Investment bank Stifel Nicolaus began its coverage of Demand Media with a buy rating and a price target of $28.That’s a nice vote of confidence from Wall Street for a company that just went public and is generating lots of controversy around its business model and accounting practices.
Meanwhile Goldman Sachs and Jefferies both have a Hold/Neutral rating. Jefferies in particular likes Demand Media but is cautious given its huge post-IPO pop.
For the bull’s case, here’s what Stifel Nicolaus thinks (rephrased and translated from banker-ese):
- Demand Media is better than anyone else at producing content people want to read, cheaply and in volume.
- Demand makes evergreen content that’s cheaper to produce and makes more money over time than other digital content providers (read: blogs).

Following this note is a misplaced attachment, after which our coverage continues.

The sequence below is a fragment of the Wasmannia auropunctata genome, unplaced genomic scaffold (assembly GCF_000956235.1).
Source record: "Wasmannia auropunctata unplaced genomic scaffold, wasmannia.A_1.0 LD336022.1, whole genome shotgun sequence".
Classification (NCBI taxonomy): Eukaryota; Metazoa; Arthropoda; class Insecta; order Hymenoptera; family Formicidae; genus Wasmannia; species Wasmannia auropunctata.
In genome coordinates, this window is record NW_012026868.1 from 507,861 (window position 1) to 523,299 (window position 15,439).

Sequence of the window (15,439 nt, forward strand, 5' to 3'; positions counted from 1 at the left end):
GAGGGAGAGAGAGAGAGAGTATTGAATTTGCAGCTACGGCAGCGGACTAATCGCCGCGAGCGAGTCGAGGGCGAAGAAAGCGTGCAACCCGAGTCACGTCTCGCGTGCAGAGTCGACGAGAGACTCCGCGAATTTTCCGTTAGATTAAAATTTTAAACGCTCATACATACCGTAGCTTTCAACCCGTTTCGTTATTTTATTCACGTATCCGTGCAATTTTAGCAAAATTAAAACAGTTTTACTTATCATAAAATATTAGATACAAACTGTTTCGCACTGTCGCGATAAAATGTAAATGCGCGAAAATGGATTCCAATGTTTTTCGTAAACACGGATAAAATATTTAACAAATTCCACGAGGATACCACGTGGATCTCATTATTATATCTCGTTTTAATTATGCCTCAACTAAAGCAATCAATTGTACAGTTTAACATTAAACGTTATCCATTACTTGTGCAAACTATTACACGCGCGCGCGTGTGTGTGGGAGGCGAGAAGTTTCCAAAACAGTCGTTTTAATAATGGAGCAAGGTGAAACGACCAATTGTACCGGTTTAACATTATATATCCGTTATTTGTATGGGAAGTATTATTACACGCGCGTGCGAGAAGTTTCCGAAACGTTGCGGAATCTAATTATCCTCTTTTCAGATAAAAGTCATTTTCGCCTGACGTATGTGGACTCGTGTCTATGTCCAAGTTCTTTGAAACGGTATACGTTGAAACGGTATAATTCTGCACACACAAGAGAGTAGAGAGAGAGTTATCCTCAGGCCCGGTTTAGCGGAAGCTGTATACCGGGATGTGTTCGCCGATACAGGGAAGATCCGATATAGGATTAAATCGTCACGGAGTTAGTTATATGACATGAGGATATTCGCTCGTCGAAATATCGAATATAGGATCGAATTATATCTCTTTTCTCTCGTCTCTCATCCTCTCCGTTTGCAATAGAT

- Sure, Demand is dependent on Google now, but they’ve been very good at SEO so far. The report points out that Google’s latest search tweaks hammered Demand’s competitors more than them. And getting more traffic from Twitter and Facebook means lots of potential growth.
- They can grow revenue by having more brand advertising. Right now most of Demand’s advertising revenue comes from Google’s AdSense, which is cheap. But they’ve hired away Yahoo’s Joanne Bradford to sell Demand’s premium site to brand advertisers, who are going to pay more. Demand does have a few premium sites like Cracked and Livestrong that are doing very well and could get lots of ad revenue.
- This is a “greenfield opportunity” where Demand has “economies of scale”, meaning it’s a big empty market where they’re the biggest and being big means you get bigger.
Stifel Nicolaus projects that Demand will generate revenue of $507 million and make a $55 million profit in 2013. Overall this is a good start on the Street for a company that’s not afraid of generating controversy and has lots of critics.